We are internationally celebrating in March a very special occasion, which is the Mother’s Day. Also, March is the month of the International Women’s Day. On both occasions, let us enjoy some movies and books about motherhood represented from various perspectives and different cultural backgrounds.
Real Women Have Curves
The film narrates the story of Ana who is a first generation Mexican-American teenager and she lives in the East of Los Angeles’s Latino community. Ana finishes her high school and receives a scholarship to study at Colombia University. Her traditional parents, on the other side, believe that Ana should help provide for the family. She agrees to work with her mother at her sister’s factory. However, a conflict erupts within her between her ambitions and her cultural heritage.
Marlo is a mother of two children and a third unplanned one is on the way. Jonah, her son suffers a developmental disorder that doctors have not been able to diagnose. Both Marlo and her husband visit Craig, her wealthy brother, for a dinner. As a baby shower gift, Craig proposes paying for a night nanny, an offer that Marlo refuses. After she gives birth to her daughter Mia and she faces the reality that Jonah has to be placed in a different school, Marlo becomes exhausted and retrieves the contact information for the night nanny.
The Second Mother
The movie’s theme is about a mother, Val, who lives in São Paulo, Brazil, where she works as a nanny for Fabinho. Although she is financially stable, she has to grapple with the guilt of having left her daughter, Jessica, in the northeast of Brazil (Pernambuco). To take her college exams, Jessica travels to São Paulo. When she arrives in São Paulo, everyone is affected by her personality and cohabitation is not by any means easy, especially for Val.
The theme is about an artist called Tina from New York. Her husband, Wayne, depends financially on her. The couple meets with Tina’s eight-month pregnant art school competitor, Karen, and her husband Don. Tension begins between Tina, whose success represents a radical alternative to motherhood and who is having a child via a surrogate, and Karen. Later, a tough debate breaks out and everyone tries to defend their opinion about surrogate motherhood.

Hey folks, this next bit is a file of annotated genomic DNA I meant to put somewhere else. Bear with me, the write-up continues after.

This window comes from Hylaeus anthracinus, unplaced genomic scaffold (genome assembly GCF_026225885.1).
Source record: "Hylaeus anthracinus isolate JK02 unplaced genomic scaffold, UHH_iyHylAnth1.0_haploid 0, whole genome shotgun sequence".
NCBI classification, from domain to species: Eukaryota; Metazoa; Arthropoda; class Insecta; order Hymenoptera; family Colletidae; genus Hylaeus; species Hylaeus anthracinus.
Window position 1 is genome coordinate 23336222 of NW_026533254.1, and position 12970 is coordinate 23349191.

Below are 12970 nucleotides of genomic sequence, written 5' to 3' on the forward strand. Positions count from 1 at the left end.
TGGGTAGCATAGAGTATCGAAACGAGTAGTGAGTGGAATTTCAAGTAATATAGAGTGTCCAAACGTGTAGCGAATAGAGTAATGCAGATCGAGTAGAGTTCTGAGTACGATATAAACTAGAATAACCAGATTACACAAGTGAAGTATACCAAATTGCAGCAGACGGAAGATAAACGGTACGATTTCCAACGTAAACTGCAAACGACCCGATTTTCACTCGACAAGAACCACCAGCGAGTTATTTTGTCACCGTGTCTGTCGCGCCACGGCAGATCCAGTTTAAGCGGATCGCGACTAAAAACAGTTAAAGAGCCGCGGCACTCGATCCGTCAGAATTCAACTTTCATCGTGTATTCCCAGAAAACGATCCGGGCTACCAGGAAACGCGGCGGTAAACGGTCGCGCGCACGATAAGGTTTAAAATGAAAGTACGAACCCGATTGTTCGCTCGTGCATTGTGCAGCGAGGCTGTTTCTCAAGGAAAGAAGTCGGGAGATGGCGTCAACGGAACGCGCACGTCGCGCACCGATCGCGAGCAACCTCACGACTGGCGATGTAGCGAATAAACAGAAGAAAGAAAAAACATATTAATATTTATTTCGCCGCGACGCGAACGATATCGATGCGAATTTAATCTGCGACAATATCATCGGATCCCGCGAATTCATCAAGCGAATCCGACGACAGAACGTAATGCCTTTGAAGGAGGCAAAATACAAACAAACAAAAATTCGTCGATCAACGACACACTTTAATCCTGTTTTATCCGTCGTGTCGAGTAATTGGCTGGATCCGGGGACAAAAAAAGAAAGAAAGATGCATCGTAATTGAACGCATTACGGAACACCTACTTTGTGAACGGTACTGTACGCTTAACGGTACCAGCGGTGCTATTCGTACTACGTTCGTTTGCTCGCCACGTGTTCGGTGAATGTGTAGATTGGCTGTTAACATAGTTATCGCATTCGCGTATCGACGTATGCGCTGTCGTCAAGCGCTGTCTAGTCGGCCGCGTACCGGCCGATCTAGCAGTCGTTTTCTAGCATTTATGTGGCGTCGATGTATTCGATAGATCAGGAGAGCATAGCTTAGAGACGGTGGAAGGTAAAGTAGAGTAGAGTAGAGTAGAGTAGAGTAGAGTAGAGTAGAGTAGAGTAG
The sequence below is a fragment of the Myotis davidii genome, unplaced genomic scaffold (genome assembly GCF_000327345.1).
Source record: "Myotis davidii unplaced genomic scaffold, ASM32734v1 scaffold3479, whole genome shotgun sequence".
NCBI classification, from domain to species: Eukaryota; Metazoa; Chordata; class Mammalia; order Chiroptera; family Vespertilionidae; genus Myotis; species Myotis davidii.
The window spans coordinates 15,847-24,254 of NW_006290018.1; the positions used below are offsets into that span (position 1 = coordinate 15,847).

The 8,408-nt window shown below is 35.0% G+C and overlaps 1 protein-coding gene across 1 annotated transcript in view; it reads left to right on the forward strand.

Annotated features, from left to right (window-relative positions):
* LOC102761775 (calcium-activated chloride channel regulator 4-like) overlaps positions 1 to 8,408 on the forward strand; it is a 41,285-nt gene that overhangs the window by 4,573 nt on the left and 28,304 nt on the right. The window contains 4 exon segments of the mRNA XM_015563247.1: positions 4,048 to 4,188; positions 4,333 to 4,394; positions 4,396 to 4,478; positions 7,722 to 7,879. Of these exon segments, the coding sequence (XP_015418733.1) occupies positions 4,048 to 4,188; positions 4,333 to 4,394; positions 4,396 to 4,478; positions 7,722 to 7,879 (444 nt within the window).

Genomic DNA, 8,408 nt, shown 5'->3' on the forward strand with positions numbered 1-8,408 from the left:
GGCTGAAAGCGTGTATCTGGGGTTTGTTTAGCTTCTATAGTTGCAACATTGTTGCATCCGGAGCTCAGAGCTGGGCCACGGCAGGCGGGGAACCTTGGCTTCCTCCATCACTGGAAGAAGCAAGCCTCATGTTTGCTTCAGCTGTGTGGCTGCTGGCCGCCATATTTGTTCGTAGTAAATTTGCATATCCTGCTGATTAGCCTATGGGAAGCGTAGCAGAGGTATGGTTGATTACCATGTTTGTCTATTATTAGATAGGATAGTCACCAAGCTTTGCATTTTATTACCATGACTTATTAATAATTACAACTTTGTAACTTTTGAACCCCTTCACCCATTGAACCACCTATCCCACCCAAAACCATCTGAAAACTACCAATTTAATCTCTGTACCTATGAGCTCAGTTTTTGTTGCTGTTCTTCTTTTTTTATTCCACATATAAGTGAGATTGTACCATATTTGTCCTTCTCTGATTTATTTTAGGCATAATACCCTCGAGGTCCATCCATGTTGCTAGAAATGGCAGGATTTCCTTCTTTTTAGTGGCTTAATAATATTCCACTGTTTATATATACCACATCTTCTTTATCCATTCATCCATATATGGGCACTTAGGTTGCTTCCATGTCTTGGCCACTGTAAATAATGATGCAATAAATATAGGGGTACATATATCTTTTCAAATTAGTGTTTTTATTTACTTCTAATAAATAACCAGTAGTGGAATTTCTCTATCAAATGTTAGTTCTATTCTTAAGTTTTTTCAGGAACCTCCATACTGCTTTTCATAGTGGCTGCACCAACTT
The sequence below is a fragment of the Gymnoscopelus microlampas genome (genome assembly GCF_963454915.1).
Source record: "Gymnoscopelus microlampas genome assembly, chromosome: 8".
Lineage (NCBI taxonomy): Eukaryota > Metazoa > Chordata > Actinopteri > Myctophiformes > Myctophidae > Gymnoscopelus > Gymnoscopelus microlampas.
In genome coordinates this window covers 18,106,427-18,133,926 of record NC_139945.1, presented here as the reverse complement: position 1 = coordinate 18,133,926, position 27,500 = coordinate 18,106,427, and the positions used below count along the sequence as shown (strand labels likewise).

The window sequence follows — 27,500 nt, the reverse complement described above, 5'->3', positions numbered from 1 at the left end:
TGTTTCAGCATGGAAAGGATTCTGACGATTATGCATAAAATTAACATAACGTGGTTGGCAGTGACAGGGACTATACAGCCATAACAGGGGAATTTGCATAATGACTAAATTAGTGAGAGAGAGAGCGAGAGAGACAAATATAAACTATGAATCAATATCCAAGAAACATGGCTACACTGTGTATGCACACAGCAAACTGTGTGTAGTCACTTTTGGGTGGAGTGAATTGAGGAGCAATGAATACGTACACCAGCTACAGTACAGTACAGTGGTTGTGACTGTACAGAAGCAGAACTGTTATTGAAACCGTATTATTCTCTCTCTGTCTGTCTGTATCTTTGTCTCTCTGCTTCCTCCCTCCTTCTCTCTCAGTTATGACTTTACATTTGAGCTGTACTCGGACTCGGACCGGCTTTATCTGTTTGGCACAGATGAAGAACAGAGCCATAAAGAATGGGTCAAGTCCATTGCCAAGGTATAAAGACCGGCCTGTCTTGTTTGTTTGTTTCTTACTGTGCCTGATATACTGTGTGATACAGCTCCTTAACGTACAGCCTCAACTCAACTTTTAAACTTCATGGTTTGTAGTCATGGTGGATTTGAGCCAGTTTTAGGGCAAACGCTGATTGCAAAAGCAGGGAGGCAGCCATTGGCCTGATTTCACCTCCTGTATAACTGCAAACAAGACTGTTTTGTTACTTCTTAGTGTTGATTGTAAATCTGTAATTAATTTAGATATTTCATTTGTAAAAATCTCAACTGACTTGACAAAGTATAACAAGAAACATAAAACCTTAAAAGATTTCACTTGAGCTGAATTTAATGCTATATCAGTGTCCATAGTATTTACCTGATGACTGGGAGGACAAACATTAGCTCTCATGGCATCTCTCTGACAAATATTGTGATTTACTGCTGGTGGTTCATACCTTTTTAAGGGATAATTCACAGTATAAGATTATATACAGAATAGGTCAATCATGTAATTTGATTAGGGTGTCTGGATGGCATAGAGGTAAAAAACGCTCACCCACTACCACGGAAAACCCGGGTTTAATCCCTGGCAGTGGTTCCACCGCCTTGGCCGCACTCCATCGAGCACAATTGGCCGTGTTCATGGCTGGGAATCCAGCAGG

Jackie and Luke’s two children, Anna and Ben, have to deal with their parents’ divorce. Their father is with successful photographer Isabel who does her best to make the kids feel at home. Isabel also loves her work and has no intention to give it up. Nevertheless, full-time mother Jackie believes that Isabel’s efforts are not enough. The conflict between Jackie and Isabel gets deeper; however, they all have to learn a little in order to cope with the situation.
The film follows the lives of different mothers on Mothers’ Day. One of the mothers is Sandy who is happily divorced, until she finds out that her ex-husband is with a much younger woman. She also has to deal with the situation that her two boys now have a stepmother. Another story is that of Kristin who is enjoying her life as new mother, but feels pressure from her boyfriend to get married. As for Miranda, she has no kids and is focusing on her career.
Secret Daughter by Shilpi Somaya Gowda
Kavita travels to Mumbai and leaves her newborn daughter Asha in an orphanage, as she cares about her daughter’s safety. In California, newly married Somer started her career as a physician and leads a happy life until she discovers that she will never be able to have children. Thus, Somer and her husband ended up adopting Asha. In her novel Secret Daughter, Shilpi Somaya Gowda tracks both families as Kavita grapples with the decision she had to make, while Asha wins a one-year fellowship in India. Asha gets the chance to comprehend her culture and understands who she really is.
Little Fires Everywhere by Celeste Ng
Everything turns upside down and a custody battle erupts dramatically in a suburban neighborhood when a family decides to adopt a Chinese American baby. The neighboring families take contrasting sides and one family becomes obsessed with finding and revealing another’s dark history, an obsession that will come at unexpected and devastating costs. New York Times Book Review previously mentioned about Little Fires Everywhere: “The magic of this novel lies in its power to implicate all of its characters—and likely many of its readers—in that innocent delusion [of a post-racial America]. Who set the little fires everywhere? We keep reading to find out, even as we suspect that it could be us with ash on our hands.”
Pachinko by Min Jin Lee
Sunja falls for a wealthy man near her hometown in Korea. Her unexpected pregnancy threatens her family’s reputation. She then accepts to marry a minister and starts in Japan a new life. Unfortunately, her decision to leave her home and to turn down her son’s powerful father blows up a series of tragic events that her descendants will have to deal with. The American writer Roxane Gay previously expressed: “I cannot say enough about Pachinko. This novel was utterly absorbing. I read it voraciously and was so taken by the writing, by the elegance of the prose, the sweeping ambition and scope of the narrative, how much I learned without feeling lectured, how I wanted so very much for the characters and was very invested in their lives. I love this book.”